Cooper's first statement here seems more a racist generality than an acute observation, and the latter seems much more likely to be Cooper's observations of free Blacks in New York than extensive observation of Southern slaves. In any case, Cooper goes on to observe, things are getting better for the slave: "public opinion is making a steady advance to the general improvement, and, I think, to the final liberation of the race." The unconscious identification of "slavery" with "race" is indicative of what should come as no surprise: most of Cooper's problem with emancipation is inextricably linked with his inability to accept the Black race as entitled to the same political freedoms as the Whites -- a stance clearly based on social and racial -- not political -- considerations. Nor does Cooper -- through the mouth of the Bachelor -- have any sense of the preeminence of political rights for Blacks espoused by abolitionists, to whom Cooper refers as "mere declaimers and pretenders."

"It would not be safe," Cooper writes of the Black man, "to consider him a citizen in a country of equal political rights, since he is far too ignorant and must for a generation at least, remain too ignorant to exercise with {42} sufficient discretion the privileges of a citizen in a free government" (p. 474). But all of Cooper's argument in Notions boils down to one single notion, and that ultimately is the incursion of a new order on society as Cooper envisions it, with its stuffy Cadwalladers and Effinghams at the top and the lowly slave at the bottom. Without considering the achievements of all the free blacks he had mentioned earlier, or of the transition from slave-state to free in the North, Cooper opposes immediate emancipation because it threatens the society to which he and his friends would like to be accustomed:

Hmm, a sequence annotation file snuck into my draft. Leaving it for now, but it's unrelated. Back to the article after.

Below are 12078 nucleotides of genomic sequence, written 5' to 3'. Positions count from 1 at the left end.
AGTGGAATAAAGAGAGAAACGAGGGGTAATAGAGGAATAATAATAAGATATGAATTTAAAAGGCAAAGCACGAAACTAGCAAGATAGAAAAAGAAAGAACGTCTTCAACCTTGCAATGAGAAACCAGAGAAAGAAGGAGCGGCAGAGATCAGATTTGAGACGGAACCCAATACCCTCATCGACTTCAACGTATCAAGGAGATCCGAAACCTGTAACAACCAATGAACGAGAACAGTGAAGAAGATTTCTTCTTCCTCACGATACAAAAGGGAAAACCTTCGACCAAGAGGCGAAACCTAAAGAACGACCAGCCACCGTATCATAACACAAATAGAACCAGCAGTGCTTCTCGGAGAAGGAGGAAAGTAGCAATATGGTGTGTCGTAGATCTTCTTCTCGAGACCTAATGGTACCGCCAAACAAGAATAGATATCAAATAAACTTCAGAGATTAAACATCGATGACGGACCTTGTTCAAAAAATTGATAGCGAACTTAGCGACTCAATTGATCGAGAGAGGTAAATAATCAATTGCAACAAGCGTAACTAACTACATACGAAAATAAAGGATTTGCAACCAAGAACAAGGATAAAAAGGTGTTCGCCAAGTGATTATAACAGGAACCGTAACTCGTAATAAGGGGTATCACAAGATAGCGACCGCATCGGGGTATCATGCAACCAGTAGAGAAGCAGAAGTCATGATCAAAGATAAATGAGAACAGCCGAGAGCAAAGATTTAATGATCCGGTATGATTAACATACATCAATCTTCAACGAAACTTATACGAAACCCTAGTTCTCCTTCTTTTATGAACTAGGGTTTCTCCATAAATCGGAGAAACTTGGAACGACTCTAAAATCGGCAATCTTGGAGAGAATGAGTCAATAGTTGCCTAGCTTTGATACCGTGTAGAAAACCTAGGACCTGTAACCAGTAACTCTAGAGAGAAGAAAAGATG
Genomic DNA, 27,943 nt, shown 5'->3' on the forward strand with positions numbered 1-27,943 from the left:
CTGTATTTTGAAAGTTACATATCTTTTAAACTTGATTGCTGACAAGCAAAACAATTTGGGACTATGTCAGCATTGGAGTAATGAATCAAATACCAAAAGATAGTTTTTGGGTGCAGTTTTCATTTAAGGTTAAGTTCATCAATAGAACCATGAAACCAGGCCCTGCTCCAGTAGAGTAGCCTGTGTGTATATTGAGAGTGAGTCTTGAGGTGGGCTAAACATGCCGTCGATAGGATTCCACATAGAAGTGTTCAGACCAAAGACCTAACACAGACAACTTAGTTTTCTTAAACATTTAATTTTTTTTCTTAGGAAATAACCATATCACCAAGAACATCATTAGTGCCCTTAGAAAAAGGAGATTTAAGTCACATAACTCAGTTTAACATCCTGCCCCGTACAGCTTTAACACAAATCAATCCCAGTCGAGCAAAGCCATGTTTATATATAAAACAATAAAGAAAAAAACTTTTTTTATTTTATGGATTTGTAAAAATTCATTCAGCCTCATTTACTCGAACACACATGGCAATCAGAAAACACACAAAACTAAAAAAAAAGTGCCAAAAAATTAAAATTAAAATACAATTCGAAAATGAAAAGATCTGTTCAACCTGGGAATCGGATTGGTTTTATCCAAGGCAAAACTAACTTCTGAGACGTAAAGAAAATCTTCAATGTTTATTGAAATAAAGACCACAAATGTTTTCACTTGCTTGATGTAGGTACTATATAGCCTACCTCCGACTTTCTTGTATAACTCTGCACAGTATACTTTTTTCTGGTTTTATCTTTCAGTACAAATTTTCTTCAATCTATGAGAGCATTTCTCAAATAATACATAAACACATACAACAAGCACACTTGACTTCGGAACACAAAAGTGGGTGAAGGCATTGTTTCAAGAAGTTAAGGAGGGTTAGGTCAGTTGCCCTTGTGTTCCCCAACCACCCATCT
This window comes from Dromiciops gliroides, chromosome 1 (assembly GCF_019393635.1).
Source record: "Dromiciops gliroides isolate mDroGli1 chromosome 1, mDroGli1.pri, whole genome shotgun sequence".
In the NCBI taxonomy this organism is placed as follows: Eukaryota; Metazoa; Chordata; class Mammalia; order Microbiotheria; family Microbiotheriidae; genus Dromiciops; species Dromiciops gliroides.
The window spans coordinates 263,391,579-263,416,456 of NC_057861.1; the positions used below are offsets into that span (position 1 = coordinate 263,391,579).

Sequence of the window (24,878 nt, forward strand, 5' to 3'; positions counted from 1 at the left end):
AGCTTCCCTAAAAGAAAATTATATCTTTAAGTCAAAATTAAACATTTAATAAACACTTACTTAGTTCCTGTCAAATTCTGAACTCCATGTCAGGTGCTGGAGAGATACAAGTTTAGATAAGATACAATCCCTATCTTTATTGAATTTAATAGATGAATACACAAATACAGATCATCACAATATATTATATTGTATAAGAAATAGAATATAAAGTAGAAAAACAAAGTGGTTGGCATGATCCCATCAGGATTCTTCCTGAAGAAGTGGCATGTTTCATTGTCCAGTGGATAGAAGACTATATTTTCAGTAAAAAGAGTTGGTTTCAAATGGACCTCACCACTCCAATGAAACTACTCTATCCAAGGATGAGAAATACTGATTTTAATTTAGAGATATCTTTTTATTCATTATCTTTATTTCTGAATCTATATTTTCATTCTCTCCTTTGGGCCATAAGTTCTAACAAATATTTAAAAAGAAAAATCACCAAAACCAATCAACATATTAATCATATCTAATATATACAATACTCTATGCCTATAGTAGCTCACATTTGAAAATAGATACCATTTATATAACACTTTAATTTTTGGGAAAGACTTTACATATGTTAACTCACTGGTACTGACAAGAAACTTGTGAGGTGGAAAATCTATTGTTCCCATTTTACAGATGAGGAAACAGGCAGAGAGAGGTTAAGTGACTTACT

I feel confident that no discreet father, or husband or brother could ask a Carolinian who was living in a state of highly polished society, and who enjoyed all the advantages of great moral improvement to admit, at once, a body of men, who had been nurtured in the habits of slavery, with all their ignorance and animal qualities, and who are numerically superior, to a participation of equal political rights. Such a measure would induce an absolute abandonment of their country and property on the part of the whites, or it would involve a degradation and abuses that are horrible to reflect on. Individuals may and have parted with their means of personal indulgence to give liberty to their slaves, but it is too much to expect it from communities.... The true question, and that in which the friends of humanity should feel the deepest interest, is that concerned with the steps that are taken to lead to the general emancipation which must sooner or later arrive. (pp. 474-75)